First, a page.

Monday, September 18, 2017

The Great Bulb Debate

Our next case to discuss in The Gerson Company v. United States, which involves the tariff classification of artificial candles in the form of tea lights and candles. These are “artificial” because rather than being consumable candles with a wick that burns, they are translucent plastic or wax with a battery that powers an LED that simulates the appearance of a burning wick. You have probably seen these at a million restaurants that drop the tea lights into decorative holders on the table to create artificial ambiance.

Customs classified these items in Heading 9405, which covers lamps and lighting fittings including search lights and spotlights, and parts thereof, not specified elsewhere. The importer’s primary argument was that the faux candles are classifiable in Heading 8543 as electrical machines and apparatus, having individual functions, not specified or included elsewhere in Chapter 85. Specifically, the importer claimed the correct classification was as electric luminescent lamps. Plaintiff had three alternative classifications all in Chapter 85. 8541 covers, among other things, light emitting diodes.

On its face, this is an odd situation in which there are two tariff provisions that appear describe the same merchandise. These candles are “lamps” in that they are devices the principle purpose of which is to provide illumination, albeit minimally. They might also be electric luminescent lamps.
Getting to the bottom of this requires a pretty detailed analysis of the tariff language. [As an aside, the tariff does not get to electric luminescent lamps until below the heading level, which means it is not a comparable provision. But, it does indicate an intention that some lamps belong in 8543.]

Regarding Chapter 94, “light fittings” are designed to be attached to another surface, such as a wall. These are not that. If they are in Chapter 94, they are “lamps.” According to Chapter 94, Note 1(f), Chapter 94 does not cover lamps of Chapter 85.

So, are these “lamps” of Chapter 85?

The Court rejected classifying these items as LEDs or semiconductor devices of Chapter 85 because it determined that the complete faux candles as a whole are not described as the discrete constituent components. This used to be called a “more than” analysis, but under the HTSUS that terminology has fallen out of use.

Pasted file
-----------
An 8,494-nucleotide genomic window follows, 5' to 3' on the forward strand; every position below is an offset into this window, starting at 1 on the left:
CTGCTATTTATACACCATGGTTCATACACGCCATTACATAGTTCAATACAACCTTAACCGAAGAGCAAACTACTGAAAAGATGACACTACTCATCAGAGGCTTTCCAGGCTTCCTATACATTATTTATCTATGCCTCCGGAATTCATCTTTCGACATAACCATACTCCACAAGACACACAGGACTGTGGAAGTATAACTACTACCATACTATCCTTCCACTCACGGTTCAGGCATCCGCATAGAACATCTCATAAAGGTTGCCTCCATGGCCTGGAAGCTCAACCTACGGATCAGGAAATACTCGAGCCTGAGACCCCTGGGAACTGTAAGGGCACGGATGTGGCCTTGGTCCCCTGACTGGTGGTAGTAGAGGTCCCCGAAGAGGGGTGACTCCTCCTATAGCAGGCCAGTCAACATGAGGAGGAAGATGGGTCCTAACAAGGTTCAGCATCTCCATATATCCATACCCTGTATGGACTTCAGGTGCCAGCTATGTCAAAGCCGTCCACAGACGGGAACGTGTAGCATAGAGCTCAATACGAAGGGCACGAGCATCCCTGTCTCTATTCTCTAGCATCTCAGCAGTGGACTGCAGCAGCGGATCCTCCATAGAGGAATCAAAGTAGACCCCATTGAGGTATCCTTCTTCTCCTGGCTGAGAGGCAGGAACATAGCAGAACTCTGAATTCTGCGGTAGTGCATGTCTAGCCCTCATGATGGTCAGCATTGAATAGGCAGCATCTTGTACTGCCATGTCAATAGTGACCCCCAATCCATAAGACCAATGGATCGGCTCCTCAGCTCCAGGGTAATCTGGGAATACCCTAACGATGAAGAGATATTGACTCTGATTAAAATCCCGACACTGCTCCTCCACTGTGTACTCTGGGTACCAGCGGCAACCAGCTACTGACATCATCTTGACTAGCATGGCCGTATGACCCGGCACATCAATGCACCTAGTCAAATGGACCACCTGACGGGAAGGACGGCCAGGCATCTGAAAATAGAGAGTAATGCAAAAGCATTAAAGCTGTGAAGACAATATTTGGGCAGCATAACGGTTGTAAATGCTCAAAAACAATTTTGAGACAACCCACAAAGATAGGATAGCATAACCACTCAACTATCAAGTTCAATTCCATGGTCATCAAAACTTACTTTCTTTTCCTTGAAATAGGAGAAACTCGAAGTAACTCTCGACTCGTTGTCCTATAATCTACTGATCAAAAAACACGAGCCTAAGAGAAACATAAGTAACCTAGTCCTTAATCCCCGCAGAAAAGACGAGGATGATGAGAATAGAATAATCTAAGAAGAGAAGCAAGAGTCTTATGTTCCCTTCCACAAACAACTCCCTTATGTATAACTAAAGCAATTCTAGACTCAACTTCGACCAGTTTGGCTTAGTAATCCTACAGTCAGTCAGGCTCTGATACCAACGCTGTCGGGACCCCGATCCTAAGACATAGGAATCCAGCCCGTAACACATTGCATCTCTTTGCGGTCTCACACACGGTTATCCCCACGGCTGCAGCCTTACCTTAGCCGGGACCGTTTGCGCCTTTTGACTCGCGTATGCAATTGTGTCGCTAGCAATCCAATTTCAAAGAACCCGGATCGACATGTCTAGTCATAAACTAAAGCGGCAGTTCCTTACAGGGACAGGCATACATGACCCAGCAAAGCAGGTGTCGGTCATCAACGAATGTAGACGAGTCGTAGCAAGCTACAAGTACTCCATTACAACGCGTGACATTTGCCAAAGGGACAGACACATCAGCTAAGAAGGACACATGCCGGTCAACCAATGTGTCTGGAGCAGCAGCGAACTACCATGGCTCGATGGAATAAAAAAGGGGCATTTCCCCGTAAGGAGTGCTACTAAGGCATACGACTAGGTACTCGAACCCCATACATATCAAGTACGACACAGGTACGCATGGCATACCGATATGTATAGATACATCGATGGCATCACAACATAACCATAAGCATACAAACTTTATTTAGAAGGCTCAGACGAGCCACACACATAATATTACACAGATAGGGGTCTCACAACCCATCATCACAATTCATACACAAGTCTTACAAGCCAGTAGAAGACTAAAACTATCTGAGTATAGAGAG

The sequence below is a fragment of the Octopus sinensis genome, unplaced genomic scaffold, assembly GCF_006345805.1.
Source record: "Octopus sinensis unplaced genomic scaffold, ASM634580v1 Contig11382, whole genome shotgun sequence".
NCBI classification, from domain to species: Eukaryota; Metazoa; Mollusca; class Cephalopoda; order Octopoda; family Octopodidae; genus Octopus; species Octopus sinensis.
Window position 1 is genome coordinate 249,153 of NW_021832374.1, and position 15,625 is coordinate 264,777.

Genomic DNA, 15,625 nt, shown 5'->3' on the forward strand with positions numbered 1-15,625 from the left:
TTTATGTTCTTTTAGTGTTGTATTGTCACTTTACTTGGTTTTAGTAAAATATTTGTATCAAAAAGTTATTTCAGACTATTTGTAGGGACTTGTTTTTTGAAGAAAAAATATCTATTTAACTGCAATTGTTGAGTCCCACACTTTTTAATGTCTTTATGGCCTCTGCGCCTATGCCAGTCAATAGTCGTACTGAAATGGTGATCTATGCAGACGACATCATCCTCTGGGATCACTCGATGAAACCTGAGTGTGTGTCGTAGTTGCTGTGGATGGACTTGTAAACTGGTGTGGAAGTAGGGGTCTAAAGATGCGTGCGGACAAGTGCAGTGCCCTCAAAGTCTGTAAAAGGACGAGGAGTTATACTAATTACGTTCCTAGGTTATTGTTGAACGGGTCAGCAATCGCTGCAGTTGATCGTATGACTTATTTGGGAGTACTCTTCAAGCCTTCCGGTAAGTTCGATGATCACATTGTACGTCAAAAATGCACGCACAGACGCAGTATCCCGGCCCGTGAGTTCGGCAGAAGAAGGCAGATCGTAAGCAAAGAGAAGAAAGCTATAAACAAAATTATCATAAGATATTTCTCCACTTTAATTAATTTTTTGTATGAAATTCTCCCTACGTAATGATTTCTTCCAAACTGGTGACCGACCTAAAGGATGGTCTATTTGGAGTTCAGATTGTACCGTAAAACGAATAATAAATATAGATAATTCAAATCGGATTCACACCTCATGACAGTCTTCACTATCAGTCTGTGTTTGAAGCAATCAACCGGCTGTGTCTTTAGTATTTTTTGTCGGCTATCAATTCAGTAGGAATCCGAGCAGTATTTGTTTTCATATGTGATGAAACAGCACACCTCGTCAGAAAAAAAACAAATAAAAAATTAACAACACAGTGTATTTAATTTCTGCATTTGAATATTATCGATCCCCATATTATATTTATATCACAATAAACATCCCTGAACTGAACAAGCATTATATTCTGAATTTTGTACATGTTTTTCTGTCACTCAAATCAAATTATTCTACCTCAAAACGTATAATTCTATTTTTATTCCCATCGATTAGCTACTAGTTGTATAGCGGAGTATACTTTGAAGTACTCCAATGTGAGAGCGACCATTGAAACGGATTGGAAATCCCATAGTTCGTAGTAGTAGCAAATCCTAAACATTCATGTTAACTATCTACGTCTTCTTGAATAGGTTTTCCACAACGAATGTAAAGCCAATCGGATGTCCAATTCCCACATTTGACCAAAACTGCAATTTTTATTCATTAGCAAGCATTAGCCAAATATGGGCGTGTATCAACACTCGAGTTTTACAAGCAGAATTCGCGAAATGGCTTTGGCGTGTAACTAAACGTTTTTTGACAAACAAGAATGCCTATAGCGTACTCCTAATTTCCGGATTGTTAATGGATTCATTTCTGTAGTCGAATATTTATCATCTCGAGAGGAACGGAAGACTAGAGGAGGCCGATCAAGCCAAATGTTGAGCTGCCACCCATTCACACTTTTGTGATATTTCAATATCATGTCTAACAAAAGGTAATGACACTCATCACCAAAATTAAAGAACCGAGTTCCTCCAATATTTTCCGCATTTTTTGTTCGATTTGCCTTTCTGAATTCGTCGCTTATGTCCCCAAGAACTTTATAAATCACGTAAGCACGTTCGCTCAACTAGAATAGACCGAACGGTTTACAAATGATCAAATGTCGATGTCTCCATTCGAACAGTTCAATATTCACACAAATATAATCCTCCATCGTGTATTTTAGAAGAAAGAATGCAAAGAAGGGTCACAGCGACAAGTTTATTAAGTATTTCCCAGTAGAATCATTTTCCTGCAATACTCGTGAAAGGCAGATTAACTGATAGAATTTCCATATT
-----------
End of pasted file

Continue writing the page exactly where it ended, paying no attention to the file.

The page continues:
Regarding 8543 (“Electrical machines and apparatus, having individual functions, not specified or included elsewhere in this chapter . . . .”), the “lamps” provided elsewhere in Chapter 85, including lighting for motor vehicles, flashlights, electrical signaling equipment, and incandescent lamps, are distinct from the faux candles. With the exception of flashlights and similar product, all of these items are components intended to be used as parts of a larger device.

The Court concluded that the “lamps” of Chapter 85 are components or otherwise intended to be used in conjunction with other devices. Lamps of Chapter 94, to the contrary, are independent and fully functional stand-alone devices. The flashlights of Chapter 85 are an inexplicable exception. Further, reading Chapter 85 to cover all electric lamps, which is the logical consequence of plaintiff’s argument, leaves Chapter 94 to cover only lamps powered by kerosene, alcohol, whale oil, and other non-electrical means. That must be wrong given that the Explanatory Notes to Chapter 94 note that it covers lamps and lighting fittings using any source of light, including electricity.

So, what gives with Chapter 85?

The bottom line here is that this problem is uniquely American in nature. The Harmonized System is an international nomenclature that occasionally sneaks in an Anglicism. In this case, the Explanatory Notes make it clear that Chapter 85 covers electrical goods not generally used independently, but used as components, for example “lamps.” Given the normal American connotation that lamps sit on desks, side tables, and floors as complete items, this is difficult to parse. Unless, you read “lamps” in the European (and also engineering sense) of “bulb.”

Looking at it through this lens, the Court concluded that Chapter 85 lamps are components, often “bulbs” and similar devices while Chapter 94 lamps are complete devices in the American sense of the word.  This leaves the flashlight as the inexplicable problem child. Perhaps, if we called them “torches,” this would be easier to sort out. [Actually, it wouldn’t, but I wanted to say that anyway.]

Based on this analysis, the complete battery-operated faux candles are classifiable in 9405 as lamps. I gather that if imported separately, the LED’s would not be Chapter 94 lamps. They would be electroluminescent lamps, meaning “bulbs.” That’s confusing. In the end, the Court of International Trade classified these items in 9405.40.80 as other electric lamps.

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